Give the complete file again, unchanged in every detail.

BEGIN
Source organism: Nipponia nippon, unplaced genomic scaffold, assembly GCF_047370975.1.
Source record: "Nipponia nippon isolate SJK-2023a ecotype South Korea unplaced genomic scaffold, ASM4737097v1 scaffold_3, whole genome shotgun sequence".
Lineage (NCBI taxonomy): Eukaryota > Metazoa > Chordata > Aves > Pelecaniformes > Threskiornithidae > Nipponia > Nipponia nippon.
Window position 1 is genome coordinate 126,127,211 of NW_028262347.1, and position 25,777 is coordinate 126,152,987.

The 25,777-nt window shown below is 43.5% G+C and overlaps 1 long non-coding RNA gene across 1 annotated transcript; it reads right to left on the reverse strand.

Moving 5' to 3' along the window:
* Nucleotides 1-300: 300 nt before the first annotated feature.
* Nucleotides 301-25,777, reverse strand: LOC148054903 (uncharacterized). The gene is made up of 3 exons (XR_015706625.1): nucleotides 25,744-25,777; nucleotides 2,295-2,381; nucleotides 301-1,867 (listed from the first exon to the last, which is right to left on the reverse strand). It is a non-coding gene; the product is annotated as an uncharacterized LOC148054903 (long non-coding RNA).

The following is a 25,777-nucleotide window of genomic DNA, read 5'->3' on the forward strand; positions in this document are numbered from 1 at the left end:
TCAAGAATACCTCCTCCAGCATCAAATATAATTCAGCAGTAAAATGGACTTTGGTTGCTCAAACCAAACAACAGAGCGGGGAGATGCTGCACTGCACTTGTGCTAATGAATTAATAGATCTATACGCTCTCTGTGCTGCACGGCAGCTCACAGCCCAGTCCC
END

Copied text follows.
Source organism: Nipponia nippon, unplaced genomic scaffold, assembly GCF_047370975.1.
Source record: "Nipponia nippon isolate SJK-2023a ecotype South Korea unplaced genomic scaffold, ASM4737097v1 scaffold_3, whole genome shotgun sequence".
Lineage (NCBI taxonomy): Eukaryota > Metazoa > Chordata > Aves > Pelecaniformes > Threskiornithidae > Nipponia > Nipponia nippon.
Window position 1 is genome coordinate 126,127,211 of NW_028262347.1, and position 25,777 is coordinate 126,152,987.

The 25,777-nt window shown below is 43.5% G+C and overlaps 1 long non-coding RNA gene across 1 annotated transcript; it reads right to left on the reverse strand.

Moving 5' to 3' along the window:
* Nucleotides 1-300: 300 nt before the first annotated feature.
* Nucleotides 301-25,777, reverse strand: LOC148054903 (uncharacterized). The gene is made up of 3 exons (XR_015706625.1): nucleotides 25,744-25,777; nucleotides 2,295-2,381; nucleotides 301-1,867 (listed from the first exon to the last, which is right to left on the reverse strand). It is a non-coding gene; the product is annotated as an uncharacterized LOC148054903 (long non-coding RNA).

The following is a 25,777-nucleotide window of genomic DNA, read 5'->3' on the forward strand; positions in this document are numbered from 1 at the left end:
TCAAGAATACCTCCTCCAGCATCAAATATAATTCAGCAGTAAAATGGACTTTGGTTGCTCAAACCAAACAACAGAGCGGGGAGATGCTGCACTGCACTTGTGCTAATGAATTAATAGATCTATACGCTCTCTGTGCTGCACGGCAGCTCACAGCCCAGTCCC